Calves do look good. Next time, rather than early weaning, have you considered creep feeding for a month? I am not a big proponent of creep feeding. BUT, with first calf heifers, I do offer some feed to calves in a catch pen that has a creep gate that they can fit through and mommas can't. Surprising how quick they learn to go in when they see me as they are getting a treat. It gets them used to being around me some, and then when I want to catch them up, it is easy to get them in & caught up. Plus by supplementing them, they don't seem to pull the heifers down as much, maybe because they are not requiring them to supply all their nutritional needs?

The creep feeding also gets them used to some feed so that they don't go "off feed" when they are finally weaned. In the process of creep feeding them, and I am talking about 1-2 lbs of feed per head 3 or 4 times a week, not kept in front of them as a true creep feeder, I also give the heifers a couple of 5 gal buckets of feed which ups their protein and gives them a little boost. This is usually about the 3-5 month stage....if they are looking thin. Mostly I don't grain much. But it keeps them coming to call when I want them and it gives me a chance to look them over real good. We usually calve out 10-15 heifers at a time.

I have found that by waiting to calve them a little older, 28-32 months, the heifers are much better able to handle the calving and raising of their calf without alot of extra input. We want grass genetic cattle, not supplemental feed genetic cattle. Also, by the time the calves are 4-6 months, the heifers are bred back, and the calves are eating good and weaning seems to go smooth.

When we calve in say March, the bulls go in at 60 days or mid-May. The grass is growing good, the calves are looking good. They get bred before the calf really starts to pull on them and are weaned in Sept-Oct. The heifers still have 4-6 months of dry period before calving again and in all but a very few odd cases, have gained back their condition and getting in good shape to calve again.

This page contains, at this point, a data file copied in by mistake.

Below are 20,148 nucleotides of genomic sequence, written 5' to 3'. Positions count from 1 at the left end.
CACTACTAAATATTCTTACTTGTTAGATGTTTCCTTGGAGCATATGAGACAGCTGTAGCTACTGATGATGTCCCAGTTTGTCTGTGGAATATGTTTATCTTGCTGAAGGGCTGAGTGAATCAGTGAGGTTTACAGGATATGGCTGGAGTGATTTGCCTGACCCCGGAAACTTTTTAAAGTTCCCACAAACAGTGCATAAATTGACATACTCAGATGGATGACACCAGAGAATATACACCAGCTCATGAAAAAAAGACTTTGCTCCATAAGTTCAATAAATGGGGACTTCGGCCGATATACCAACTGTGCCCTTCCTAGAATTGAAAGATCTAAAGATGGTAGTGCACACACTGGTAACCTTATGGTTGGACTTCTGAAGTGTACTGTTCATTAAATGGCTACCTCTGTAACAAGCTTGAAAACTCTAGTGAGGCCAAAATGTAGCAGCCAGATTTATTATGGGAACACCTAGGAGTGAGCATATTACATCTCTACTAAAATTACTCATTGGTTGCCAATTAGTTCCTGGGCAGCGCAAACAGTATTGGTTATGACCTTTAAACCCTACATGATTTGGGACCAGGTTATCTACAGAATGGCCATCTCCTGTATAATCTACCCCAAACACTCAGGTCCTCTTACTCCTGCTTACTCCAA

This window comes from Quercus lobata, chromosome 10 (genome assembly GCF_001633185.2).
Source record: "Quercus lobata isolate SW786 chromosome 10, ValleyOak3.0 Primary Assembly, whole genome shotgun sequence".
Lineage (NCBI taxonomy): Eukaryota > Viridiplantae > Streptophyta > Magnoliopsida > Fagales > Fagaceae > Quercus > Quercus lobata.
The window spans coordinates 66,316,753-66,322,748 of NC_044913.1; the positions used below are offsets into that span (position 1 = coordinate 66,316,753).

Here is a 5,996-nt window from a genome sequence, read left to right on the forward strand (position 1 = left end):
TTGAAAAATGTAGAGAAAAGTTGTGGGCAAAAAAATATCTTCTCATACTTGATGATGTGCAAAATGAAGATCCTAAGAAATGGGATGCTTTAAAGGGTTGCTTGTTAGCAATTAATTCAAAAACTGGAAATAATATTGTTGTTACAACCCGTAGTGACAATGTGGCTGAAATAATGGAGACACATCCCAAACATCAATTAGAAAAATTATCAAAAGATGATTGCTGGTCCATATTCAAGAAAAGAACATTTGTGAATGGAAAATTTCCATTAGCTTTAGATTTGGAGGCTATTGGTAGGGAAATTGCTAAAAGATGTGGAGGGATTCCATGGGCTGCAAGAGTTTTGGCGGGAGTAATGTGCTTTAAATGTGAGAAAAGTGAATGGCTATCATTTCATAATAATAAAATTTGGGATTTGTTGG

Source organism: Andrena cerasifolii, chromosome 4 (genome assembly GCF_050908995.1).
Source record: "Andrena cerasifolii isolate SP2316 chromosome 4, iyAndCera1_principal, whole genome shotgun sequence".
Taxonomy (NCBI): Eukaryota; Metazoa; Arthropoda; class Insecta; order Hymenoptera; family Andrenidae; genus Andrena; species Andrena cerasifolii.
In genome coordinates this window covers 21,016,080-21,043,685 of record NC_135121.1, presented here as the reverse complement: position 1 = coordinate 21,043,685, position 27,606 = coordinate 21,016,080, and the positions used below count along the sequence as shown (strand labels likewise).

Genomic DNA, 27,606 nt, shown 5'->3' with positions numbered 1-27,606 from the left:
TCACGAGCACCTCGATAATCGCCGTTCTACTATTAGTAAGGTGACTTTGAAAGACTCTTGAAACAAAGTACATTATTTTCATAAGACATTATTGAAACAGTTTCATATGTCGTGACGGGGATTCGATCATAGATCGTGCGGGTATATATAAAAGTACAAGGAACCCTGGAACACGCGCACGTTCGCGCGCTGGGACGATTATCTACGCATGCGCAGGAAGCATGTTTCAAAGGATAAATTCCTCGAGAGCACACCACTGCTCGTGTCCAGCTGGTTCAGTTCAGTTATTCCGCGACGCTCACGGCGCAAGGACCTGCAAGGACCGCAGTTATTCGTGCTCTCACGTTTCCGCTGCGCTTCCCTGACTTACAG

The fall calving heifers do seem to lose more condition, but that is when I will give them a little feed a couple of times a week. And even though many feel they are expensive, we do keep a protein supplement tub in with the fall calving heifers, so they can supplement themselves as their body requires. Aug-Sept calving heifers again get 60 days, bulls in by mid Nov. and calves come off in March-April and they still have at least 4 months dry time. Only once in awhile will one not gain back and they usually are always ones that don't keep weight on or are slow breeders. We are slowly thinning/culling them all out. I want girls that stay "fat and sassy" without alot of extras.

This is just what works for us. We go many seminars, pasture walks, meetings and try to listen to what others are doing and adapt it to our operation if we feel it might help. Tried alot of stuff, some works, some doesn't.
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Re: Early Weaning?

Postby Dogs and Cows » Thu Jun 29, 2017 9:49 am

Calves look great!! There is great advice in this thread!

Tim
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Re: Early Weaning?

Postby southernultrablack » Thu Jun 29, 2017 1:13 pm

Thanks everyone for the input!
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Re: Early Weaning?

Postby southernultrablack » Sat Jul 15, 2017 9:34 am

Just thought I would update with a couple pics. Calves have been weaned 3 weeks today and are getting fed about 2% of body weight per day.
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Re: Early Weaning?

Postby Jeanne - Simme Valley » Sat Jul 15, 2017 11:54 am

Calves look really good.
FarmerJan gives great advice and I generally agree with what she does & what she recommends.
I am a strong proponent of calving heifers out at 2 years old. Time is money. By supplementing them after weaning thru breeding with 5# of shell corn/head/day and free-choice baleage & mineral, they reach puberty and breed early (with our cold winters). If you do not have the ability to provide proper nutrition for them to reach puberty, then, yes, you might be better off holding them to an older age so that they have the size they need to calve.
I feed my heifers for about 8 months, that's about 1200# of corn at $160/ton = $96 investment in each heifer (minus the value of baleage they don't have to consume). Well worth it in my books.
Besides, research reported 2 year olds have less dystocia then 3 year olds due to calcification of the pelvic area as they get older (bred to same bulls & heifers in same BCS I would assume).